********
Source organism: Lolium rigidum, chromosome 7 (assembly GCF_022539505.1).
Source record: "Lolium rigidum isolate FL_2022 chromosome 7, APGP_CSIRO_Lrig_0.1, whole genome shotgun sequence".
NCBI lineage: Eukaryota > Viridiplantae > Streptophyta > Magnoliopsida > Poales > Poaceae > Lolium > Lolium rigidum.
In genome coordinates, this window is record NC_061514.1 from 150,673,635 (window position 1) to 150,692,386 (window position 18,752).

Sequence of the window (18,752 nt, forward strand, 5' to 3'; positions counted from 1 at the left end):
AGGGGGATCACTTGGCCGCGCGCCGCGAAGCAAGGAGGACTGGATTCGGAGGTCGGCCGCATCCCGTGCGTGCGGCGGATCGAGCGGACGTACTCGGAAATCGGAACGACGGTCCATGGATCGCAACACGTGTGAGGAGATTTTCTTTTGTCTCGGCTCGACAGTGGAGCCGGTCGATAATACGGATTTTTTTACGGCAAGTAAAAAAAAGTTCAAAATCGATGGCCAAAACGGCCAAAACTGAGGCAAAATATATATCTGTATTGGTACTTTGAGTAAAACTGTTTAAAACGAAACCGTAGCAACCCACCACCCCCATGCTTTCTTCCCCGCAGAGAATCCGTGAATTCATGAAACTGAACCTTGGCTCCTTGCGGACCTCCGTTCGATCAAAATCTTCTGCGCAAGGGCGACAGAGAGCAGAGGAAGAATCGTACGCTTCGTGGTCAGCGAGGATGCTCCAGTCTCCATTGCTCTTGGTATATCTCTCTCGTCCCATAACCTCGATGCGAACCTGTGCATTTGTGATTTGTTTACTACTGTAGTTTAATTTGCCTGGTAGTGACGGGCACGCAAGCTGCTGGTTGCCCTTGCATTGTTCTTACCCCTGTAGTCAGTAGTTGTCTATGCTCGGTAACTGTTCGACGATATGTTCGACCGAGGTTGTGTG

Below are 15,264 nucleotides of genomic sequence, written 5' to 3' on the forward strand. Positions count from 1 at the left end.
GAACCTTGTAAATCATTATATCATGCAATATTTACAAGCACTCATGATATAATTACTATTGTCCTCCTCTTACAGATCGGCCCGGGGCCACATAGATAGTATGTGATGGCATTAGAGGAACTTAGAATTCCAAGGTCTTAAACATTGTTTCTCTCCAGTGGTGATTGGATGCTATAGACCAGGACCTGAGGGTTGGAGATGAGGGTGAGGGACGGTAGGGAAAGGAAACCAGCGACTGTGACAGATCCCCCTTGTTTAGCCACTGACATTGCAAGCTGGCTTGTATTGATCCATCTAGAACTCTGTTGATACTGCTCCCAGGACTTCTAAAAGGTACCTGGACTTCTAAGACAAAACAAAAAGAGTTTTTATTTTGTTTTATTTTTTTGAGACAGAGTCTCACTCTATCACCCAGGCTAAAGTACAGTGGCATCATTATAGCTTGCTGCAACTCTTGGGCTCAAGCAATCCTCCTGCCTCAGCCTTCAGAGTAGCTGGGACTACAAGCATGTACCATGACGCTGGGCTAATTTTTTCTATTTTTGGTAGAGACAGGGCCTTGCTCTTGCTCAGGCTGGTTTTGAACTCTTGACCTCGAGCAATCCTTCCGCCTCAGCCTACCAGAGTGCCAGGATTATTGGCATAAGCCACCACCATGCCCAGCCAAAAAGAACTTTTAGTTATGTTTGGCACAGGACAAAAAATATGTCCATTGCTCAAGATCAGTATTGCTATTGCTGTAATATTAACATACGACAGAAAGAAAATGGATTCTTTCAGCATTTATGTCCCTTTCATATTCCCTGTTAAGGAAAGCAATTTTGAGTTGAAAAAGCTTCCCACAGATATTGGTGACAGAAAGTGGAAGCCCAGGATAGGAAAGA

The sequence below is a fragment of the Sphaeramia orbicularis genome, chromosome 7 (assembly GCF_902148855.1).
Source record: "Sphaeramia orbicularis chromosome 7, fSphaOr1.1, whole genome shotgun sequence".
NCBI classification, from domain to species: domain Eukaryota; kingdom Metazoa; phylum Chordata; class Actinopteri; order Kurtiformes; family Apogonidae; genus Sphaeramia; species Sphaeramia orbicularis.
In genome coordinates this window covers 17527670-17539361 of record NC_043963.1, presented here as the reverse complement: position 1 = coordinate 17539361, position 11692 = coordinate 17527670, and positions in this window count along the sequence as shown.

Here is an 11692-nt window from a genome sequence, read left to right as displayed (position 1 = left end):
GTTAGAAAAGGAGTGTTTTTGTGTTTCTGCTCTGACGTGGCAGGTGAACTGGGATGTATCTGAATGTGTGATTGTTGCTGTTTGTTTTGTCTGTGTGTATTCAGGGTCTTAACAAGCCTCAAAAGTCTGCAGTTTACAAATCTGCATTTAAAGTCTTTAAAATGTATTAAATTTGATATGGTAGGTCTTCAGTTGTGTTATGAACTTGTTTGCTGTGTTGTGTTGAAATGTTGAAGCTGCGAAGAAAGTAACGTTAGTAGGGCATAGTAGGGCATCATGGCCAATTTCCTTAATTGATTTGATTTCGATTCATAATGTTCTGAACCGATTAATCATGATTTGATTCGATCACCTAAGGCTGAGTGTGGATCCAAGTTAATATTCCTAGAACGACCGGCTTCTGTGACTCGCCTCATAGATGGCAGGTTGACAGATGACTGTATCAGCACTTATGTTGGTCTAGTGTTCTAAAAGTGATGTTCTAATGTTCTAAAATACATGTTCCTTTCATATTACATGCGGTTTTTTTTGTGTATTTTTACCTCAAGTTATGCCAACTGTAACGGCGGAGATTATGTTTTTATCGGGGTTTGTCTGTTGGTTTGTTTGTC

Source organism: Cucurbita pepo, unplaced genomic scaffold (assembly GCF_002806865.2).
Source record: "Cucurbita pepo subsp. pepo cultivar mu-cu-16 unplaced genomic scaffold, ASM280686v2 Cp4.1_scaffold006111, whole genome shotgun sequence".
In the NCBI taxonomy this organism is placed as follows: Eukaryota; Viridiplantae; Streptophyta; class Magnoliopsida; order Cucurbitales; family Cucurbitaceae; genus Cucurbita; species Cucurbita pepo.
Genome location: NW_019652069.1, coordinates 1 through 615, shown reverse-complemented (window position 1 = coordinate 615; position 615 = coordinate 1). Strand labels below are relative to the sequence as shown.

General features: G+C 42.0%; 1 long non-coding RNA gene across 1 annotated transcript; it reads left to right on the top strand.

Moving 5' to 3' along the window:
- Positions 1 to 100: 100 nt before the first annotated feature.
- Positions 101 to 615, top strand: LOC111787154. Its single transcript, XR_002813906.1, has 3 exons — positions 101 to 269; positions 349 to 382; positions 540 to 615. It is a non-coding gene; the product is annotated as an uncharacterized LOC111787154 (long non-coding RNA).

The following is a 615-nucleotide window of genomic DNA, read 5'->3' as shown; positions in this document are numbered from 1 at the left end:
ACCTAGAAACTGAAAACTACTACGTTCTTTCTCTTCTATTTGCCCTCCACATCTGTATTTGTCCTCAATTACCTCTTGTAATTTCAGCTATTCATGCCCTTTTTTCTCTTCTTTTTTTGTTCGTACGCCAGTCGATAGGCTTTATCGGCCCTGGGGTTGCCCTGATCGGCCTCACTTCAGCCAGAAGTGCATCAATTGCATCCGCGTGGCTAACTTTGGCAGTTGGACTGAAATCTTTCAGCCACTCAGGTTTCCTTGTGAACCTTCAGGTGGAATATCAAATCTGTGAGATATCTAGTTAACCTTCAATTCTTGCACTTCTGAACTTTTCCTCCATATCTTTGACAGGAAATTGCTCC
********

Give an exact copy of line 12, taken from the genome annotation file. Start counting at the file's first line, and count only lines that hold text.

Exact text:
In genome coordinates this window covers 17527670-17539361 of record NC_043963.1, presented here as the reverse complement: position 1 = coordinate 17539361, position 11692 = coordinate 17527670, and positions in this window count along the sequence as shown.